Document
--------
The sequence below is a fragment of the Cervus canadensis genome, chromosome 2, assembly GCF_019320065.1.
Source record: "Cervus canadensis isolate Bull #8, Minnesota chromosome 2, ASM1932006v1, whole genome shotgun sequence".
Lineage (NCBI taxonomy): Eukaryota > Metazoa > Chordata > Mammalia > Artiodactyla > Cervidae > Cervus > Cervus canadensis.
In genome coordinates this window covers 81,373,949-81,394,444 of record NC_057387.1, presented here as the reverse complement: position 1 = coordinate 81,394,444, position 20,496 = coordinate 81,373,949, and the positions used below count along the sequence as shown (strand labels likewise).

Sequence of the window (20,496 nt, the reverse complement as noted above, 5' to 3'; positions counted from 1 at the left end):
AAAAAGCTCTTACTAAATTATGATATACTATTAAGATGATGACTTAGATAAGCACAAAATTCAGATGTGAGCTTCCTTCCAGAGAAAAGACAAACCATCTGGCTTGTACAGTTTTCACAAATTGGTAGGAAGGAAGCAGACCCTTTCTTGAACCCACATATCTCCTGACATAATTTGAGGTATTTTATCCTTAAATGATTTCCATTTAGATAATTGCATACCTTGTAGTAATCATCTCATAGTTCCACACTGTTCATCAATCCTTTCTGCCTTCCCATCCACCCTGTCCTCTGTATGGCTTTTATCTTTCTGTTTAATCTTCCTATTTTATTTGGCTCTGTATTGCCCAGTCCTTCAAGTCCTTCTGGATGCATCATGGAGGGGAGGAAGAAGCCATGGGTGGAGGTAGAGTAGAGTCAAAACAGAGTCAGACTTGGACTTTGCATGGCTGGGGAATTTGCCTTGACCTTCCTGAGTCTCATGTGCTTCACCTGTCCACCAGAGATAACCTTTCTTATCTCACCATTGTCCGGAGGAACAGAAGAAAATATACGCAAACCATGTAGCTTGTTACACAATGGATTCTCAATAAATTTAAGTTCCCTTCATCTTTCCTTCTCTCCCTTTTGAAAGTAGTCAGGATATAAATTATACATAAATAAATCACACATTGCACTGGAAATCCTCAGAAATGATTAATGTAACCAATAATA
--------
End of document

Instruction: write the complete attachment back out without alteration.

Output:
The sequence below is a fragment of the Cervus canadensis genome, chromosome 2, assembly GCF_019320065.1.
Source record: "Cervus canadensis isolate Bull #8, Minnesota chromosome 2, ASM1932006v1, whole genome shotgun sequence".
Lineage (NCBI taxonomy): Eukaryota > Metazoa > Chordata > Mammalia > Artiodactyla > Cervidae > Cervus > Cervus canadensis.
In genome coordinates this window covers 81,373,949-81,394,444 of record NC_057387.1, presented here as the reverse complement: position 1 = coordinate 81,394,444, position 20,496 = coordinate 81,373,949, and the positions used below count along the sequence as shown (strand labels likewise).

Sequence of the window (20,496 nt, the reverse complement as noted above, 5' to 3'; positions counted from 1 at the left end):
AAAAAGCTCTTACTAAATTATGATATACTATTAAGATGATGACTTAGATAAGCACAAAATTCAGATGTGAGCTTCCTTCCAGAGAAAAGACAAACCATCTGGCTTGTACAGTTTTCACAAATTGGTAGGAAGGAAGCAGACCCTTTCTTGAACCCACATATCTCCTGACATAATTTGAGGTATTTTATCCTTAAATGATTTCCATTTAGATAATTGCATACCTTGTAGTAATCATCTCATAGTTCCACACTGTTCATCAATCCTTTCTGCCTTCCCATCCACCCTGTCCTCTGTATGGCTTTTATCTTTCTGTTTAATCTTCCTATTTTATTTGGCTCTGTATTGCCCAGTCCTTCAAGTCCTTCTGGATGCATCATGGAGGGGAGGAAGAAGCCATGGGTGGAGGTAGAGTAGAGTCAAAACAGAGTCAGACTTGGACTTTGCATGGCTGGGGAATTTGCCTTGACCTTCCTGAGTCTCATGTGCTTCACCTGTCCACCAGAGATAACCTTTCTTATCTCACCATTGTCCGGAGGAACAGAAGAAAATATACGCAAACCATGTAGCTTGTTACACAATGGATTCTCAATAAATTTAAGTTCCCTTCATCTTTCCTTCTCTCCCTTTTGAAAGTAGTCAGGATATAAATTATACATAAATAAATCACACATTGCACTGGAAATCCTCAGAAATGATTAATGTAACCAATAATA